Indus River Dolphin

(Platanista gangetica minor)

Introduction

The Indus River dolphin is a species that lives in the Ganges and Indus river, close to India, Nepal and Pakistan. It’s growth into a freshwater species of dolphin is one that has allowed it to remain a unique classification and has created it’s known attributes throughout the rivers of these countries.

Facts about Indus River Dolphins

Until 1998, the Indus River dolphin was considered a sub-species of the Gangus River dolphin. Because both live in close proximity to each other and because of the features that cause them to be similar in the way in which they live, the separation was one that was not recognized until recently. The distinguishing attributes of this dolphin come from where it lives, specifically because it has moved into the Indus River of Pakistan, as well as some of the anatomy attributes that it has.

“The Indus River Dolphin is only known to exist in the Punjab and Sind Provinces of the Indus River”

Unlike other river dwelling dolphins, the Indus River Dolphin stays somewhere in between being an ocean creature and a river dolphin. This is because they will come up for air every 30 seconds to two minutes. This causes them to move more frequently through the river spaces than other species. They also move in relation to migration, depending on the monsoon season and the dry season. This will cause them to either move towards the middle area of the river or downstream, where the river is more calm.

Feeding

The Indus River Dolphin feeds in the same way as the Ganges River Dolphin. Because of their poor eyesight, as well as their need to stay in the deeper areas of the river, they prefer to find their food on the river bottom. They will do this by swimming to one side, and simply opening their mouth whenever they sense that there is food near.

The diet of the Indus River Dolphin includes the river dwelling creatures that are close to the area that they are swimming. This includes a wide variety of fish, such as carp and catfish, as well as turtles, prawns and sometimes birds. This is dependent on what is found while they are swimming closer to the river bottom. When they come up for their air; however, they will often times find extra food that is more suitable.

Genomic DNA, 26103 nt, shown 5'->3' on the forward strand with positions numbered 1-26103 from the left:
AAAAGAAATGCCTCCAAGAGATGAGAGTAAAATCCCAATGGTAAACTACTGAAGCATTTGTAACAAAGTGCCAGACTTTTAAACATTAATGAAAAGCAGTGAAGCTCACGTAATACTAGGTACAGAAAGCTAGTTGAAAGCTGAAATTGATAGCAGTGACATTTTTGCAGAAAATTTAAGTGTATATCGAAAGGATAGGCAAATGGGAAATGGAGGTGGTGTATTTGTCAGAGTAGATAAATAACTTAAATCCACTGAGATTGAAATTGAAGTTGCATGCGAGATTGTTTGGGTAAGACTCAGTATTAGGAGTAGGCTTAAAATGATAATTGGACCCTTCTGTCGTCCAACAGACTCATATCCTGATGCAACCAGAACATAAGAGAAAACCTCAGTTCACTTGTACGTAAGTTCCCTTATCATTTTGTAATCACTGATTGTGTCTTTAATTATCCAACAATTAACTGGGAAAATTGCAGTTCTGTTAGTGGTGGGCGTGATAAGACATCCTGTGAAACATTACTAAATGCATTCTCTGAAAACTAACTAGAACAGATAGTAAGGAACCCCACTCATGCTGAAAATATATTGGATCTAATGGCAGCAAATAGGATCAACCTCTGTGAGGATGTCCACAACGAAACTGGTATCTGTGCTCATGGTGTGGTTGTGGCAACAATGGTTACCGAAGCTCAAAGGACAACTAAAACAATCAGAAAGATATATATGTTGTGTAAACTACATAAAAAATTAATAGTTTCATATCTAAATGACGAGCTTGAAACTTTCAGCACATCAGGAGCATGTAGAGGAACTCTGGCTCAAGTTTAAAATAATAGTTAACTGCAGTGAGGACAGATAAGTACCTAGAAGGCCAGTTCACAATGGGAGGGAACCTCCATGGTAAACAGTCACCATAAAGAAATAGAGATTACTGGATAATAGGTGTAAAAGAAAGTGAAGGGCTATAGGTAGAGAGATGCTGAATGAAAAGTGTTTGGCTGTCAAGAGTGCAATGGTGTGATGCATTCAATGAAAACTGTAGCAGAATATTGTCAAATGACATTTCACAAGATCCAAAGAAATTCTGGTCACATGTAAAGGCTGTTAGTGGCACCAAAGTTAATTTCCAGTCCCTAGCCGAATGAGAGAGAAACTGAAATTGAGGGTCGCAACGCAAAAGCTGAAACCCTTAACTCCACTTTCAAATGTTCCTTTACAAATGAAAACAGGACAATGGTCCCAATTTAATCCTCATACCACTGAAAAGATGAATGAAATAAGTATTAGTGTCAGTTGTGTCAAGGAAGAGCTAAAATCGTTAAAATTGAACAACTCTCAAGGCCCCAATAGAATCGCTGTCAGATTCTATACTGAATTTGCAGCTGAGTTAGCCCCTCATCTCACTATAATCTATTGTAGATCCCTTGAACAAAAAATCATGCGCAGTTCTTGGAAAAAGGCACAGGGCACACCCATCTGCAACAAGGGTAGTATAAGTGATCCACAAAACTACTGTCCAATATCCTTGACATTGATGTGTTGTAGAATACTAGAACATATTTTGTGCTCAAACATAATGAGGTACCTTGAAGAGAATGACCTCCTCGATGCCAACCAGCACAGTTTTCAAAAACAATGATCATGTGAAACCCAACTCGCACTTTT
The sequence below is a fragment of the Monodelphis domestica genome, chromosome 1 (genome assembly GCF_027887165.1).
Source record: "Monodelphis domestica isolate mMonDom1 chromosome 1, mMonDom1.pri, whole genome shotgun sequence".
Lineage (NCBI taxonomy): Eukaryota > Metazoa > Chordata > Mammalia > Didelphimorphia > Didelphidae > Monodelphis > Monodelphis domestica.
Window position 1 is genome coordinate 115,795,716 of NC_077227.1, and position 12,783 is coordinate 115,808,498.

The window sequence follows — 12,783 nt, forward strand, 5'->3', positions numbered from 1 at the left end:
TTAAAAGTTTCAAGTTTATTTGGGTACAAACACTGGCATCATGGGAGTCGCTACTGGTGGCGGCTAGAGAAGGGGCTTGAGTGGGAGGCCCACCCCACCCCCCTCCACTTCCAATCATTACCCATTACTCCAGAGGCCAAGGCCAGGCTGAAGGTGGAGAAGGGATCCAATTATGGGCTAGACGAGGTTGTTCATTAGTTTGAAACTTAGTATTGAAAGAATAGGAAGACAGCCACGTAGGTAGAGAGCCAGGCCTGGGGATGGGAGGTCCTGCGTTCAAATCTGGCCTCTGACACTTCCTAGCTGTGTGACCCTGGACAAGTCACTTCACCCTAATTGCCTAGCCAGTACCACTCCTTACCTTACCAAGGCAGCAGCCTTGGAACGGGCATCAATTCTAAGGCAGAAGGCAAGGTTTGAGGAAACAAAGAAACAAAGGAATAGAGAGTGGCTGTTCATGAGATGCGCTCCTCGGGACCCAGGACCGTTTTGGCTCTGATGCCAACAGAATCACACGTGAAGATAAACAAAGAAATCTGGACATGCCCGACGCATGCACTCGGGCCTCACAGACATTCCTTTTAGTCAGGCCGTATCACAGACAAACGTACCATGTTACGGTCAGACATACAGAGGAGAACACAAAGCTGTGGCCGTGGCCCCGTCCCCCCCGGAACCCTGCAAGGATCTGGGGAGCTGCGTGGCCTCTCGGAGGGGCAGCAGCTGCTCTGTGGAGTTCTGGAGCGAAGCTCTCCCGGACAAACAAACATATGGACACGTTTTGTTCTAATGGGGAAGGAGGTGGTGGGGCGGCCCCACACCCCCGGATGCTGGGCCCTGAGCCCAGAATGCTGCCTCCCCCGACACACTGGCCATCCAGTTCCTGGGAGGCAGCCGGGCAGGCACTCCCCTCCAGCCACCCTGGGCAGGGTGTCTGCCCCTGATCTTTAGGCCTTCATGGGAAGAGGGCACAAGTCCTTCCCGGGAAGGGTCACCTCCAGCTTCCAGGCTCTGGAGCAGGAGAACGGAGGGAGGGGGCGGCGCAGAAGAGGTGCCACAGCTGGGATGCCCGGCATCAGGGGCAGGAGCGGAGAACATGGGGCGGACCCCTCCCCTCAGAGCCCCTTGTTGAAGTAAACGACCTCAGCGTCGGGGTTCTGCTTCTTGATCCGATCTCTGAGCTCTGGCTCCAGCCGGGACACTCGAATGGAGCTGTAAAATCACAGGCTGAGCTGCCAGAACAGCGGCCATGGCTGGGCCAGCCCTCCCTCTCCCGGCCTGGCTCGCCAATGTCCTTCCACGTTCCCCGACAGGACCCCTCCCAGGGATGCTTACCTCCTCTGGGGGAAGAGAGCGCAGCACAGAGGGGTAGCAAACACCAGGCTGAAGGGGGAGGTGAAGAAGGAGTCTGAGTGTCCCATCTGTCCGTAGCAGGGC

Reproduction

The reproduction features of the Indus River Dolphin are similar to others of the dolphin species. Specifically, this means that they will begin to sexually mature by the time they are six to ten years old. Mating rituals will lead most pregnancies to occur between the months of January to April, while carrying their calf in the embryo for a period of 10 – 12 months, depending on the development cycle needed. Calves will remain with their mother and will continue to nurse for up to one year. They will not leave their mother until they are an average of two years old, which will then lead them to either move on their own or to meet other dolphins that are of similar age.

Anatomy

The appearance of the Indus River Dolphins includes stocky features of their body. They are an average size of five to eight feet, and will typically weight around 200 pounds. They are also noticed by their thin and long beaks, which is what helps them to feed on the bottom of the river beds.

Conclusion

The features of the Indus River Dolphins has allowed them to become their own species and to develop throughout the various areas of the Eastern countries. Through their abilities to adapt to the river beds throughout India and Pakistan are also their recognized capacity to survive in a different manner than most dolphins.

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